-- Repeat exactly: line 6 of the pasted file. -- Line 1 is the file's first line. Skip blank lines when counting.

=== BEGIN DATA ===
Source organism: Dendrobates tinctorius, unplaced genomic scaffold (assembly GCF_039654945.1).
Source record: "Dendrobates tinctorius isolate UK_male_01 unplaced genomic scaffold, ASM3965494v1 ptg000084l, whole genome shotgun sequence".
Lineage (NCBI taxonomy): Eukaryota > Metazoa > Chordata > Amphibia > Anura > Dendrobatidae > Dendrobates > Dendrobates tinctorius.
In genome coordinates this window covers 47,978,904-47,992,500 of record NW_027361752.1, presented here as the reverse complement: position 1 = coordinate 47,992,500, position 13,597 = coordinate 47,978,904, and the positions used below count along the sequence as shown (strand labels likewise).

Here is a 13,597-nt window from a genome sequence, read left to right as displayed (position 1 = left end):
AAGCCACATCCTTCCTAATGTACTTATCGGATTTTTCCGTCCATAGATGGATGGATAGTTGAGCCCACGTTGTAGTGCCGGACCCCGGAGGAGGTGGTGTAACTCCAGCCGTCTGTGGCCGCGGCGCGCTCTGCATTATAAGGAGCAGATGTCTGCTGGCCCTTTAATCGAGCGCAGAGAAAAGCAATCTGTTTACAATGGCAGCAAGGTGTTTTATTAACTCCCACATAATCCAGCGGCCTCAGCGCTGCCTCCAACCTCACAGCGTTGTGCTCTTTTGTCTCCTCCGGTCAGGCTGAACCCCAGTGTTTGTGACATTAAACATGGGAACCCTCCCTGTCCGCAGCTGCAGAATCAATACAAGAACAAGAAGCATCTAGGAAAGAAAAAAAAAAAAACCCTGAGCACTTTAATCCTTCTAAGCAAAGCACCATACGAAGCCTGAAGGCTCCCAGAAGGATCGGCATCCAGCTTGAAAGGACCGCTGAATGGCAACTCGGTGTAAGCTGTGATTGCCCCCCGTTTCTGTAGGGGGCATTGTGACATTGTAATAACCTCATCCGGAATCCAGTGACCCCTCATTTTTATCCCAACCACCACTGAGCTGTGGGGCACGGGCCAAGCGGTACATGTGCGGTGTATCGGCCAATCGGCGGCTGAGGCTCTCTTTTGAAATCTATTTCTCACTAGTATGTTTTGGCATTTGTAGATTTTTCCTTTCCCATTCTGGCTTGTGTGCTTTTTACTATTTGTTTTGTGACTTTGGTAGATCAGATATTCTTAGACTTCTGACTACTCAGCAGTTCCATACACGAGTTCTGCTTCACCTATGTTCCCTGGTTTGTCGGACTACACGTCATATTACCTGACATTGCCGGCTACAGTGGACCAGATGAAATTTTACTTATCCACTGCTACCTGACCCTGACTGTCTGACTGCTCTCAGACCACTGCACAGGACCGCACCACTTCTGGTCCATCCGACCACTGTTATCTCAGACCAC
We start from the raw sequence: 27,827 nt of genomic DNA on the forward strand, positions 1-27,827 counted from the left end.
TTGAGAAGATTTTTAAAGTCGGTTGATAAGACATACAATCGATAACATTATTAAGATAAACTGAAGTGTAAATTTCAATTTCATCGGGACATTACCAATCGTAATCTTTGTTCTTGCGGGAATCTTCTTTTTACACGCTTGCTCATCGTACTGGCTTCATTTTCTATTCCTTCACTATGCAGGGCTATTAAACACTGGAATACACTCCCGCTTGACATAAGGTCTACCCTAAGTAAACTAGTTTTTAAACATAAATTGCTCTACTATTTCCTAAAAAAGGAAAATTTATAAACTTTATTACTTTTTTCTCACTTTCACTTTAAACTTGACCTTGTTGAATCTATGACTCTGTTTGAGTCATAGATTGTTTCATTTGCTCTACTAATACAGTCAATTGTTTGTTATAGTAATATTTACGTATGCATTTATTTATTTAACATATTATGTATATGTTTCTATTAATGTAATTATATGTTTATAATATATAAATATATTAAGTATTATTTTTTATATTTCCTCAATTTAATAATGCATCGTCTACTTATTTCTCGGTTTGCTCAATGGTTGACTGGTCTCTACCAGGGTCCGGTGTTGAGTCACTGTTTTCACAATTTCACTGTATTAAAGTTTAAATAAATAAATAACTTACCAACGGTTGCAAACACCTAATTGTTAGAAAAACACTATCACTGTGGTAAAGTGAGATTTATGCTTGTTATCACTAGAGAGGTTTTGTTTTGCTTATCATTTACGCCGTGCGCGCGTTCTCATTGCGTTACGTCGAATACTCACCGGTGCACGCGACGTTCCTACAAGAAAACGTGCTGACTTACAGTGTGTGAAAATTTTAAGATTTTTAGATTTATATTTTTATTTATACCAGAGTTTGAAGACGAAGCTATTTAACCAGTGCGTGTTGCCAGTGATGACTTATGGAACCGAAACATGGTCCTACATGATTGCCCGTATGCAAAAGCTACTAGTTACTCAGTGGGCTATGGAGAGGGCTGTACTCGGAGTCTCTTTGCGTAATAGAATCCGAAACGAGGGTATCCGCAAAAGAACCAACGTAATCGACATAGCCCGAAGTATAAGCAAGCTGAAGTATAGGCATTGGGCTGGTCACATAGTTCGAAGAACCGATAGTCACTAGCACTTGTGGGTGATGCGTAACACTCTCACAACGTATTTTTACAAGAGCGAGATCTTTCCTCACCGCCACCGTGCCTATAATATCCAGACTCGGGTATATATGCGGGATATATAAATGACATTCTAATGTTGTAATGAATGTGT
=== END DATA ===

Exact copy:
AAGCCACATCCTTCCTAATGTACTTATCGGATTTTTCCGTCCATAGATGGATGGATAGTTGAGCCCACGTTGTAGTGCCGGACCCCGGAGGAGGTGGTGTAACTCCAGCCGTCTGTGGCCGCGGCGCGCTCTGCATTATAAGGAGCAGATGTCTGCTGGCCCTTTAATCGAGCGCAGAGAAAAGCAATCTGTTTACAATGGCAGCAAGGTGTTTTATTAACTCCCACATAATCCAGCGGCCTCAGCGCTGCCTCCAACCTCACAGCGTTGTGCTCTTTTGTCTCCTCCGGTCAGGCTGAACCCCAGTGTTTGTGACATTAAACATGGGAACCCTCCCTGTCCGCAGCTGCAGAATCAATACAAGAACAAGAAGCATCTAGGAAAGAAAAAAAAAAAAACCCTGAGCACTTTAATCCTTCTAAGCAAAGCACCATACGAAGCCTGAAGGCTCCCAGAAGGATCGGCATCCAGCTTGAAAGGACCGCTGAATGGCAACTCGGTGTAAGCTGTGATTGCCCCCCGTTTCTGTAGGGGGCATTGTGACATTGTAATAACCTCATCCGGAATCCAGTGACCCCTCATTTTTATCCCAACCACCACTGAGCTGTGGGGCACGGGCCAAGCGGTACATGTGCGGTGTATCGGCCAATCGGCGGCTGAGGCTCTCTTTTGAAATCTATTTCTCACTAGTATGTTTTGGCATTTGTAGATTTTTCCTTTCCCATTCTGGCTTGTGTGCTTTTTACTATTTGTTTTGTGACTTTGGTAGATCAGATATTCTTAGACTTCTGACTACTCAGCAGTTCCATACACGAGTTCTGCTTCACCTATGTTCCCTGGTTTGTCGGACTACACGTCATATTACCTGACATTGCCGGCTACAGTGGACCAGATGAAATTTTACTTATCCACTGCTACCTGACCCTGACTGTCTGACTGCTCTCAGACCACTGCACAGGACCGCACCACTTCTGGTCCATCCGACCACTGTTATCTCAGACCAC